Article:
The Song of Songs, with its vivid and erotic language (Song of Songs 1:1-4), moves even the most casual reader to ponder the meaning and purpose of this song. Did the author intend for his poem to be an allegory, symbolizing the passionate exchange between God and his people? Or was he painting colorful depictions of intimacy between two lovers? Or is there perhaps a deeper meaning, which modern translators have largely overlooked?
Ellen Davis, Old Testament scholar and professor at Duke Divinity School, offers a unique perspective for understanding the Song of Songs. She proposes the poet has a vision of healing in mind on multiple relational levels: divine-human, male-female, and human-creation.
If you read through Song of Songs, you’ll notice the poet draws from lush garden imagery to describe the lovers’ interactions and surroundings. The language in this chief metaphor echoes the creation accounts found on the first pages of the Bible.
Why does the author draw on garden imagery? What is the effect? In the first garden story of Genesis, a strong relational harmony exists between Adam and Eve as well as between God and humanity (Genesis 2:25 and Genesis 3:8). The garden also symbolizes a time when all creation enjoyed a unique proximity to their Creator. Tragically, this harmony comes to an abrupt end. In the aftermath, we discover the brokenness of these three relational areas: humans relinquish their intimate dwelling with God (Genesis 3:23-24); distrust and an imbalance of power erupts between Adam and Eve (Genesis 3:12, 16); and the fertile ground is cursed (Genesis 3:17-19).
The garden of Eden is an important starting point. It provides our first glimpse of the temple concept—a holy space, which served as the interim meeting point between the Creator and his people. Although Adam and Eve surrendered their unique proximity to God, Yahweh graciously provides an alternative avenue for dwelling through the temple. The poet picks up this storyline, drawing striking parallels between the temple’s exotic furnishings and the lovers’ surroundings (e.g., 1 Kings 6:18; 7:18-19; Song of Songs 1:17; 2:16; 3:9-10; 4:3). The completion of Solomon’s temple marked the beginning of a prosperous era, a period when Israel enjoyed Yahweh’s glory and presence once again. But just like Eden, Israel degrades herself by forsaking Yahweh and his abiding presence, resulting in exile in Babylon.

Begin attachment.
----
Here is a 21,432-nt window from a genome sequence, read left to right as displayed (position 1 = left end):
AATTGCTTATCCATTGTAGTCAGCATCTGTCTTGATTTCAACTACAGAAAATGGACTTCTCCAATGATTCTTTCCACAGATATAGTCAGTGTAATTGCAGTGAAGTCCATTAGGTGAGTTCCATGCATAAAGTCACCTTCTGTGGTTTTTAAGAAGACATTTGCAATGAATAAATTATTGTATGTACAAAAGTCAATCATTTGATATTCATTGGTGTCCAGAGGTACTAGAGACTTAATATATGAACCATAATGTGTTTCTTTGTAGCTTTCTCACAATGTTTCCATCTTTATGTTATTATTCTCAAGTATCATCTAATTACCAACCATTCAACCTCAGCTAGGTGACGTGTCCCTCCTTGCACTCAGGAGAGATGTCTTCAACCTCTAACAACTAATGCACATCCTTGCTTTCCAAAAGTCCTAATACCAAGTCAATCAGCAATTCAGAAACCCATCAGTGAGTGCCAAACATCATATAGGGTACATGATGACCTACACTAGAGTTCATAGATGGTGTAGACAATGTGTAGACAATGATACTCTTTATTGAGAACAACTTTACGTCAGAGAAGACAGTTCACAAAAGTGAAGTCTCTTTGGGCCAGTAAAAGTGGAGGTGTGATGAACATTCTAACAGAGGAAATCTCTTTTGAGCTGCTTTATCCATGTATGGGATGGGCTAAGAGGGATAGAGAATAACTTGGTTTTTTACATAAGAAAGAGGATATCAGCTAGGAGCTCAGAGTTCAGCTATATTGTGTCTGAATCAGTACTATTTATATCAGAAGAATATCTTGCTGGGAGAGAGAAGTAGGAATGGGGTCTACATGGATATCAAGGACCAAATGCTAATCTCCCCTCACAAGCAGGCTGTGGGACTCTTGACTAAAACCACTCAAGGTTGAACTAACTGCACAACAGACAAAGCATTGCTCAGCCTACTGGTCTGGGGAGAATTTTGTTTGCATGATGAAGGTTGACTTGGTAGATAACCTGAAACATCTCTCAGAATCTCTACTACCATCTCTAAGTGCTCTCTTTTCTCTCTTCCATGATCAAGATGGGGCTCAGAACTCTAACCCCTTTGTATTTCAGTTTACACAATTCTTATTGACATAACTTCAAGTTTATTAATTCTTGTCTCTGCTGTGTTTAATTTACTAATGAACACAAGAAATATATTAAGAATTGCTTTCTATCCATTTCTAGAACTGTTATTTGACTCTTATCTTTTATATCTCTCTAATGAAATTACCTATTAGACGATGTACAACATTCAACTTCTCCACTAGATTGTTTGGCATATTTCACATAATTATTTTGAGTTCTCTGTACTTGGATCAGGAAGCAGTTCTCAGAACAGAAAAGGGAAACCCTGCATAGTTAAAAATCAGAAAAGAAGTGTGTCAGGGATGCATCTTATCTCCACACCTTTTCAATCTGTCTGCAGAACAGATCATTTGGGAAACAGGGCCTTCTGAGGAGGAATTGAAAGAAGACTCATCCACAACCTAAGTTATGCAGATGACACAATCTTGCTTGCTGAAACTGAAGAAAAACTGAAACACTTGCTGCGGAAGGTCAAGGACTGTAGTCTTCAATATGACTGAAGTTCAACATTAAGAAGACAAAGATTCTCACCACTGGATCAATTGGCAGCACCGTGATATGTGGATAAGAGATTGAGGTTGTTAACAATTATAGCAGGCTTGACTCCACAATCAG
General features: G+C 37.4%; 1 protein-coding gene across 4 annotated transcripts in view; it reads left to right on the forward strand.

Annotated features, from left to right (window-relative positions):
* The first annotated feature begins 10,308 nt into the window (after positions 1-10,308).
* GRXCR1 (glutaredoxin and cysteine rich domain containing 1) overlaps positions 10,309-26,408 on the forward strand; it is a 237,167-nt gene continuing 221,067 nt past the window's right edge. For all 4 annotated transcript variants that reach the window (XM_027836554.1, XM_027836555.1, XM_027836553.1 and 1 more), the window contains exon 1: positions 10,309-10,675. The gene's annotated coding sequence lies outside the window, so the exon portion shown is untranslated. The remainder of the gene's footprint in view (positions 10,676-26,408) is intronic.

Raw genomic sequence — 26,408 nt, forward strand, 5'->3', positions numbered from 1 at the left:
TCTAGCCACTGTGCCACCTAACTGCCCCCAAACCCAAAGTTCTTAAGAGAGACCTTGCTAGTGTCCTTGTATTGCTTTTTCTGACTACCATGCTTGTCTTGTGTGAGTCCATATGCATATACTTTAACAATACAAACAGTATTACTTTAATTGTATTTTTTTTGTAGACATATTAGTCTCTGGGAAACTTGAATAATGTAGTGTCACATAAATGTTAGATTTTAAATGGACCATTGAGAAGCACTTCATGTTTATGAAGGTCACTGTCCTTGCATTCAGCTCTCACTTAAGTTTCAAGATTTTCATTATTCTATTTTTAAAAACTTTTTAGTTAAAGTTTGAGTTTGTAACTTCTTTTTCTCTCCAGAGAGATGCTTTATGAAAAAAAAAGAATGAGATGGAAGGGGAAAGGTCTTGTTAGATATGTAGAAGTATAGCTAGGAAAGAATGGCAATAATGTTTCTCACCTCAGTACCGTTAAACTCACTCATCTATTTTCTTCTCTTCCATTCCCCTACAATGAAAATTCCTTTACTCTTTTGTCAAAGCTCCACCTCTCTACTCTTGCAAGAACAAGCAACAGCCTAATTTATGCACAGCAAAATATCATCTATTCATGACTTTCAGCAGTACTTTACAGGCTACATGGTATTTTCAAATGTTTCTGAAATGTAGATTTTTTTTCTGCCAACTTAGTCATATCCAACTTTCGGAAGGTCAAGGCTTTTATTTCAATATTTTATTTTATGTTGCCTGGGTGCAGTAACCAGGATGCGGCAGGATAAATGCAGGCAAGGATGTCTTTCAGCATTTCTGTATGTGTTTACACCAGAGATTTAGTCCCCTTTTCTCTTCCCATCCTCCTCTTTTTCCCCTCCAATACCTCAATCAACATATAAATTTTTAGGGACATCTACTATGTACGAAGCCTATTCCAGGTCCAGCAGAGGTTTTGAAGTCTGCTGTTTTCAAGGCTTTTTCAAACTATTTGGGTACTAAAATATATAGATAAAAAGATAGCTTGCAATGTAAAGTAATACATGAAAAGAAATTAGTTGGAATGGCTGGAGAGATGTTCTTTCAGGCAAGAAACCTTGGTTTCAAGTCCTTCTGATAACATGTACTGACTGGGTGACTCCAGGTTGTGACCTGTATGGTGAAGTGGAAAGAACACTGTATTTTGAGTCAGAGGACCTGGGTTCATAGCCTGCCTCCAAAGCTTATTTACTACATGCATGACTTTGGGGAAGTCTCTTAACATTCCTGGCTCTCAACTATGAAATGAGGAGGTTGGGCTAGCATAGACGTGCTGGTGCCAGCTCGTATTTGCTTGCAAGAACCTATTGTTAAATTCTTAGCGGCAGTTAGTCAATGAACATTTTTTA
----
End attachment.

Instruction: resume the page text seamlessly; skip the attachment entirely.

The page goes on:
A Re-envisioned Outcome and Relational Healing
So where does this story leave us? Humanity faced tragic banishment from the intimate dwelling spaces of the garden and the temple. Both resulted in a devastating loss of relationship. The author of Song of Songs, however, envisions an alternative outcome: a reciprocal love story and healing of these three relational areas.
1. God and Humanity
The poet depicts a restored, mutual longing between God and humanity by quoting from various prophets who talk about God’s love for Israel. For example, the painful yearning between lovers found in chapter 5 has a similar feel to Hosea and Jeremiah's expression of Yahweh's yearning and pursuit of his lost child, Israel (e.g., Jeremiah 31:20; Hosea 11). Through these allusions, the poet invites us to imagine the long awaited relational healing between God and his people.
2. Man and Woman